Additional information about the sun's behavior comes from NASA's missions across the solar system, said Guhathakurta. NASA's many orbital missions at Mars and the New Horizons mission that flew by Pluto in 2015, for instance, can provide a new perspective because they can measure how its particles have changed energy or direction as they travel further out than Earth. This provides additional information to help forecast the sun's activity, Guhathakurta said.
Incidentally, the moon's topography will also influence which regions on the Earth experience totality during the eclipse, as the moon is not a flat surface; it is full of craters and mountains that affect the shadow passing across the Earth's surface. Data from NASA's Lunar Reconnaissance Orbiter is available to help people predict where they should be standing in the United States to get the best view.
Here is a partial list of science observations going on (a full list from today's discussion is at https://www2.hao.ucar.edu/eclipse-science-showcase-attendees-experiments):
- Solar-Eclipse Induced Changes in the Ionosphere Over the Continental U.S. (led by Phil Erickson and Nancy Wolfe Kotary of the Massachusetts Institute of Technology and Haystack Observatory): This will look at the electrically charged region of the sun's atmosphere, which is in part affected by sunlight. During an eclipse, cold spots can cause ionospheric disturbances that ripple across the atmosphere. The team will study these disturbances across the United States using a huge network of more than 6,000 sensors on the Earth, as well as NASA's space-based Thermosphere Ionosphere Mesosphere Energetics and Dynamics (TIMED) mission.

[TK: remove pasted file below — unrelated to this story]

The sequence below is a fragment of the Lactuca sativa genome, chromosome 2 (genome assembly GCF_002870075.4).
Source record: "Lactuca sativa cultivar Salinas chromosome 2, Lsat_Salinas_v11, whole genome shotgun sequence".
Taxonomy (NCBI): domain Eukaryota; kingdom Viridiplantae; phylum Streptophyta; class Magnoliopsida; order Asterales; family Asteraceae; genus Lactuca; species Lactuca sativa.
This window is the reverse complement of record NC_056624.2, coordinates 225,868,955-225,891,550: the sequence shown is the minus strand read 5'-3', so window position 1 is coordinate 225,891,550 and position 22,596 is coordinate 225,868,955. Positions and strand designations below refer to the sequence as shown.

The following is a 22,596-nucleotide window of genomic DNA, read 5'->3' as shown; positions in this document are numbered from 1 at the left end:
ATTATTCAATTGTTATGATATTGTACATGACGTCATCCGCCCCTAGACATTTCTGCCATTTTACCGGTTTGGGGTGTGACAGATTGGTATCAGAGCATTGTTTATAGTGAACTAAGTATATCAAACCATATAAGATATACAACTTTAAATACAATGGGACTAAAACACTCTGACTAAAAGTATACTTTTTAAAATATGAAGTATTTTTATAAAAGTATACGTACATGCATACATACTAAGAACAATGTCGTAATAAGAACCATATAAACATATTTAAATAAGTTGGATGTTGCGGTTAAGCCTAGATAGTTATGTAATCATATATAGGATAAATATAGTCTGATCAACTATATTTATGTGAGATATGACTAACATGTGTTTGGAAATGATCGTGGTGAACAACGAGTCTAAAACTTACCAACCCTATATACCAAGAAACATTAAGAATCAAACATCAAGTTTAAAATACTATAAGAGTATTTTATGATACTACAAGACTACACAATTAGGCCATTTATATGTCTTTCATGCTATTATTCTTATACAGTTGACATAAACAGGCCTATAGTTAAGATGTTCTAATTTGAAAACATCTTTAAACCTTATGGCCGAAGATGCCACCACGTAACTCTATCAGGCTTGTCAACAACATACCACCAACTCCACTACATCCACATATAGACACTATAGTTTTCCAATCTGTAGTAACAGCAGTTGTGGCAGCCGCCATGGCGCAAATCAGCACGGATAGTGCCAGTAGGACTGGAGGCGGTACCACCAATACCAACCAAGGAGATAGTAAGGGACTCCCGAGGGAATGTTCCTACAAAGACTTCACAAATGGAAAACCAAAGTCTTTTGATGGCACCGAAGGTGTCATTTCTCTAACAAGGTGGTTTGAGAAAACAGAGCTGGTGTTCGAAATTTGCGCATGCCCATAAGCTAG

- EclipseMob: Crowdsourcing for Radio Propagation in the Ionosphere (a National Science Foundation project led by Jill Nelson of George Mason University): This will measure the ionosphere's response to low-frequency radio waves to better understand this region of the atmosphere, especially how the ionosphere can block low-frequency radio broadcasts. Using two transmitters that probe the ionosphere, students and the public will operate receivers and attempt to receive the data at certain frequencies.
- Chasing the 2017 Eclipse (led by Amir Caspi of the Southwest Research Institute): Two NASA WB-57 airplanes (flying from NASA's Johnson Space Center in Houston) will observe the sun and Mercury during the total solar eclipse, in both visible and infrared light. These aircraft will operate at 50,000 feet (15,000 m) of altitude and provide about 8 minutes of data of totality, nearly triple of what is available at ground level. Because the planes fly above 90 percent of the Earth's atmosphere, they will provide accurate measurements of the solar corona to see how energy propagates through the sun.
There also are crowdsourcing projects available, such as:
- Eclipse Megamovie: This will collect images from more than 1,000 volunteer photographers and amateur astronomers (and anyone else who is interested) to make a view of the total eclipse during its journey across the United States.
- Citizen CATE (Continental-America Telescopic Eclipse): This will take images of the inner solar corona, using 60 telescopes used by high schools, universities and citizen scientists. The goal is to get high-resolution imagery of the corona for 90 minutes.
- iNaturalist (California Academy of Sciences): This iTunes app will let people record the observations of organisms at their eclipse-watching locations. The academy suggests people record observations 30 minutes before totality, during totality and 30 minutes after totality.
Editor's note: Space.com has teamed up with Simulation Curriculum to offer this awesome Eclipse Safari app to help you enjoy your eclipse experience. The free app is available for Apple (opens in new tab) and Android, and you can view it on the web.